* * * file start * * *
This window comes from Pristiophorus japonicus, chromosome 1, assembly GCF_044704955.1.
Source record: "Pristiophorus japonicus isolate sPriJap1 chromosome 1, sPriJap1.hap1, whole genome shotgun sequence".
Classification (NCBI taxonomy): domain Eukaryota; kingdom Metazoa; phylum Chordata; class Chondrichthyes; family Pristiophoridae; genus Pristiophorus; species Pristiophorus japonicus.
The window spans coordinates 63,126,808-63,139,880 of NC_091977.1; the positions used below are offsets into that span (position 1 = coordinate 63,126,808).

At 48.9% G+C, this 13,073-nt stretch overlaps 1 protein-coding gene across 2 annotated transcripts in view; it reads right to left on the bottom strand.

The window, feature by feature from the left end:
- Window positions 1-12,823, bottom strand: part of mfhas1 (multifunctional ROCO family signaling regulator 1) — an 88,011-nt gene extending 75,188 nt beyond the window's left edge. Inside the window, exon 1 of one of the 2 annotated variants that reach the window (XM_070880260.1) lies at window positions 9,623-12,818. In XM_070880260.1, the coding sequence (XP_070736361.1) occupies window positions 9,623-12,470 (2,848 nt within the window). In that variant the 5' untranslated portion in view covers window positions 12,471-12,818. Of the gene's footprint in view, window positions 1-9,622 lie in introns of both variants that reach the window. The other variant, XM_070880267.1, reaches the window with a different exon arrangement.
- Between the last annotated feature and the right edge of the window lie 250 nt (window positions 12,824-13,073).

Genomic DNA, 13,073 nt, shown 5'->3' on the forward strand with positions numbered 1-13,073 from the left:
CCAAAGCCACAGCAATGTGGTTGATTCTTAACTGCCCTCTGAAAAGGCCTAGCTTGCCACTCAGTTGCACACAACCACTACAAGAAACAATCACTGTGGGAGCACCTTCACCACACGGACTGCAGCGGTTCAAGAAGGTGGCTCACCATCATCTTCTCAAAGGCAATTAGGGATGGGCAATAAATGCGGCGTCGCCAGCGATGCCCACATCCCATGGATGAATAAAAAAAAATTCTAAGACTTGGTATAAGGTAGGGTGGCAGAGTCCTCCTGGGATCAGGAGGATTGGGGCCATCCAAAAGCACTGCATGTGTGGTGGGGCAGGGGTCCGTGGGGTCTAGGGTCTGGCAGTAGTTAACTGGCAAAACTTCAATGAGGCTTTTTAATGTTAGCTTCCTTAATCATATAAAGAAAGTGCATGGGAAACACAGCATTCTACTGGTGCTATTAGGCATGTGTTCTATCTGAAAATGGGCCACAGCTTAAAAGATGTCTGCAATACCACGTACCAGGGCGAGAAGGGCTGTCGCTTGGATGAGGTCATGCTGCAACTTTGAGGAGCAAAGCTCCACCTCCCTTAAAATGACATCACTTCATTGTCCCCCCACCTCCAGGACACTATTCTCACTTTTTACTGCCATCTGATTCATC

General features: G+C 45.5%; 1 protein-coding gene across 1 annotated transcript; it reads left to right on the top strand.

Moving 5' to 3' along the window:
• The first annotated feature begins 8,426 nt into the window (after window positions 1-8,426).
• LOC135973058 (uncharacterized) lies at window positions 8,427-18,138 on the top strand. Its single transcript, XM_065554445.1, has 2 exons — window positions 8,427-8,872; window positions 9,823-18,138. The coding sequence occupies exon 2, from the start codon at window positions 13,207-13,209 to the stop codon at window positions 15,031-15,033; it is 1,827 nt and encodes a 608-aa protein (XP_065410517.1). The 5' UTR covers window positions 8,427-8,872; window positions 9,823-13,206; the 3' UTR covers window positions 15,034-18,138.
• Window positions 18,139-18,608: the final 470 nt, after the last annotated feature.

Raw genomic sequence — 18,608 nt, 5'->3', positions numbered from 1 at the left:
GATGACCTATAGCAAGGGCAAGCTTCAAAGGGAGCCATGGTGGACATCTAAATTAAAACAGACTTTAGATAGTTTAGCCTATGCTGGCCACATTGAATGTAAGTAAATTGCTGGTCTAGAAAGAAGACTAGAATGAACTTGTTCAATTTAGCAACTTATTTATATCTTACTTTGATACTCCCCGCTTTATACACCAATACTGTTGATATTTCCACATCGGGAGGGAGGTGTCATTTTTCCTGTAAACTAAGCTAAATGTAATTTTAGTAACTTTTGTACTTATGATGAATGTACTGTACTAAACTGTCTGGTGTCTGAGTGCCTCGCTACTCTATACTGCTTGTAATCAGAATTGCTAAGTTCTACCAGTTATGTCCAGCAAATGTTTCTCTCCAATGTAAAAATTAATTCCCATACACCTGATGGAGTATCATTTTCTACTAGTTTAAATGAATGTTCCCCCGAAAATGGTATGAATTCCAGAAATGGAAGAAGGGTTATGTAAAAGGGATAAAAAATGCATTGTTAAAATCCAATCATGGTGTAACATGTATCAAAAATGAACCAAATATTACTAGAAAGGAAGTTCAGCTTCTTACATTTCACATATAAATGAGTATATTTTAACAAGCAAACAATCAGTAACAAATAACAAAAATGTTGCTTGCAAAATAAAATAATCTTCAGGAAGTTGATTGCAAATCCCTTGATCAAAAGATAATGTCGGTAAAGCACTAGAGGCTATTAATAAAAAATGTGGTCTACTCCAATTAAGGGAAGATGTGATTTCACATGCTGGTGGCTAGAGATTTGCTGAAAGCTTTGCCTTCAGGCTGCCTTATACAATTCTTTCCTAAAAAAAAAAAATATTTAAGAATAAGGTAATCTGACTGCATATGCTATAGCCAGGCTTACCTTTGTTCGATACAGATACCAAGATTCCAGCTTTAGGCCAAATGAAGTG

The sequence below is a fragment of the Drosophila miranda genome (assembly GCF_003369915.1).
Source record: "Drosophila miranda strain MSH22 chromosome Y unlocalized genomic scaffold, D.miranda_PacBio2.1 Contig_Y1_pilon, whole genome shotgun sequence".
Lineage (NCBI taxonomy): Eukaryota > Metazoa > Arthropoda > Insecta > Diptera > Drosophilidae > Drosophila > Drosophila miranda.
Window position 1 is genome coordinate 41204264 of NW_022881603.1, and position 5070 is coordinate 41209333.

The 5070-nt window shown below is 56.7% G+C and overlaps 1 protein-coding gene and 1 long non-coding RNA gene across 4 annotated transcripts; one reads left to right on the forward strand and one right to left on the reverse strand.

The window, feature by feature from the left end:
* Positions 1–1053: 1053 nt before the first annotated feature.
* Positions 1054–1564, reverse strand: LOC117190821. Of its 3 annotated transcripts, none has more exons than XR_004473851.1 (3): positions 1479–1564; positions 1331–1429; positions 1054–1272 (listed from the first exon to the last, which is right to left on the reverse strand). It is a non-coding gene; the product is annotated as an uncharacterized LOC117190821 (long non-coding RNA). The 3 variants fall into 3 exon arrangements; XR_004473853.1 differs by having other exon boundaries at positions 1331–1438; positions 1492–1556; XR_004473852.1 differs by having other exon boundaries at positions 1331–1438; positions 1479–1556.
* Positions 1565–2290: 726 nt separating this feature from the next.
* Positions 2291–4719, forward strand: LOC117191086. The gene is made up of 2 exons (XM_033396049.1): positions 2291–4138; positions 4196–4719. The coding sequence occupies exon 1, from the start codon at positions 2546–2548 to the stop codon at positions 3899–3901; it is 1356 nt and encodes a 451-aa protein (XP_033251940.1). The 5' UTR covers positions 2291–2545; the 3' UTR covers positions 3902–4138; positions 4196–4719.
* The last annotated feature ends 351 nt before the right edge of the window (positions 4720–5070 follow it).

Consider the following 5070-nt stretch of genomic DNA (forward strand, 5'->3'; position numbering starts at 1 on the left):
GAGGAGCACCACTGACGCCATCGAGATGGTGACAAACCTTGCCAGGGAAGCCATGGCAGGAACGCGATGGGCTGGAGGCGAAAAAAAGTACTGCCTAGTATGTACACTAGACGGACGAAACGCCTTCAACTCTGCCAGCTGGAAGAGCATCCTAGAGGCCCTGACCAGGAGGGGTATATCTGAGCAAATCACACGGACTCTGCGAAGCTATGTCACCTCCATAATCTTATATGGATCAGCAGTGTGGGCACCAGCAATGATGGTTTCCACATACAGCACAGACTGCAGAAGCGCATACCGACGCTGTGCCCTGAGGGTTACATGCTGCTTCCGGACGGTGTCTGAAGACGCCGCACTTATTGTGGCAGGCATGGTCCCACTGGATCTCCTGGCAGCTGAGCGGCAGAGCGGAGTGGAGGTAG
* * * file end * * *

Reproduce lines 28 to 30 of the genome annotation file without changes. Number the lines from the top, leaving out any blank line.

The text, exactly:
* The last annotated feature ends 351 nt before the right edge of the window (positions 4720–5070 follow it).

Consider the following 5070-nt stretch of genomic DNA (forward strand, 5'->3'; position numbering starts at 1 on the left):
GAGGAGCACCACTGACGCCATCGAGATGGTGACAAACCTTGCCAGGGAAGCCATGGCAGGAACGCGATGGGCTGGAGGCGAAAAAAAGTACTGCCTAGTATGTACACTAGACGGACGAAACGCCTTCAACTCTGCCAGCTGGAAGAGCATCCTAGAGGCCCTGACCAGGAGGGGTATATCTGAGCAAATCACACGGACTCTGCGAAGCTATGTCACCTCCATAATCTTATATGGATCAGCAGTGTGGGCACCAGCAATGATGGTTTCCACATACAGCACAGACTGCAGAAGCGCATACCGACGCTGTGCCCTGAGGGTTACATGCTGCTTCCGGACGGTGTCTGAAGACGCCGCACTTATTGTGGCAGGCATGGTCCCACTGGATCTCCTGGCAGCTGAGCGGCAGAGCGGAGTGGAGGTAG